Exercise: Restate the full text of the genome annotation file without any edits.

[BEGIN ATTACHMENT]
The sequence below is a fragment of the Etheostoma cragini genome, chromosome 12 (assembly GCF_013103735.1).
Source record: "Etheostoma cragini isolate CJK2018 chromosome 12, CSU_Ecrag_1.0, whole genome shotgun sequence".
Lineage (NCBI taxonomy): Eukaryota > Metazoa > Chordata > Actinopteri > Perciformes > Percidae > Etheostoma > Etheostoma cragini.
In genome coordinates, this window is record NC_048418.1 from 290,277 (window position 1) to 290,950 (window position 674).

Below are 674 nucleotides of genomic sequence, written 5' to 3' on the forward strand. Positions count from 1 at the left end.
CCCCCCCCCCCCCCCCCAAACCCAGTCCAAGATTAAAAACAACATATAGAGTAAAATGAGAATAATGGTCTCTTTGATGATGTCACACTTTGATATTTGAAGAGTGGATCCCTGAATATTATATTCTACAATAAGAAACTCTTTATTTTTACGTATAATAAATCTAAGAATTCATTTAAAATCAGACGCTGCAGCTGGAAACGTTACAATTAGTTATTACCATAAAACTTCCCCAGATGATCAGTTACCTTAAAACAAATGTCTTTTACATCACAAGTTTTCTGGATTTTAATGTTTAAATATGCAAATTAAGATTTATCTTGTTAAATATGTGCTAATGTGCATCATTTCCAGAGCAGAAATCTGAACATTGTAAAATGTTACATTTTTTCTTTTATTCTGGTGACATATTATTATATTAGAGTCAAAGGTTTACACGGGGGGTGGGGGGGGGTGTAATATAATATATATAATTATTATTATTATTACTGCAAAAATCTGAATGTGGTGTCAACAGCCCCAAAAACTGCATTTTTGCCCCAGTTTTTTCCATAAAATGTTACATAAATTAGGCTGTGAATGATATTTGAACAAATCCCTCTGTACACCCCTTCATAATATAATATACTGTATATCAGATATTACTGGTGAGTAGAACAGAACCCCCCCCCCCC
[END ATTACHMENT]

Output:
The sequence below is a fragment of the Etheostoma cragini genome, chromosome 12 (assembly GCF_013103735.1).
Source record: "Etheostoma cragini isolate CJK2018 chromosome 12, CSU_Ecrag_1.0, whole genome shotgun sequence".
Lineage (NCBI taxonomy): Eukaryota > Metazoa > Chordata > Actinopteri > Perciformes > Percidae > Etheostoma > Etheostoma cragini.
In genome coordinates, this window is record NC_048418.1 from 290,277 (window position 1) to 290,950 (window position 674).

Below are 674 nucleotides of genomic sequence, written 5' to 3' on the forward strand. Positions count from 1 at the left end.
CCCCCCCCCCCCCCCCCAAACCCAGTCCAAGATTAAAAACAACATATAGAGTAAAATGAGAATAATGGTCTCTTTGATGATGTCACACTTTGATATTTGAAGAGTGGATCCCTGAATATTATATTCTACAATAAGAAACTCTTTATTTTTACGTATAATAAATCTAAGAATTCATTTAAAATCAGACGCTGCAGCTGGAAACGTTACAATTAGTTATTACCATAAAACTTCCCCAGATGATCAGTTACCTTAAAACAAATGTCTTTTACATCACAAGTTTTCTGGATTTTAATGTTTAAATATGCAAATTAAGATTTATCTTGTTAAATATGTGCTAATGTGCATCATTTCCAGAGCAGAAATCTGAACATTGTAAAATGTTACATTTTTTCTTTTATTCTGGTGACATATTATTATATTAGAGTCAAAGGTTTACACGGGGGGTGGGGGGGGGTGTAATATAATATATATAATTATTATTATTATTACTGCAAAAATCTGAATGTGGTGTCAACAGCCCCAAAAACTGCATTTTTGCCCCAGTTTTTTCCATAAAATGTTACATAAATTAGGCTGTGAATGATATTTGAACAAATCCCTCTGTACACCCCTTCATAATATAATATACTGTATATCAGATATTACTGGTGAGTAGAACAGAACCCCCCCCCCCC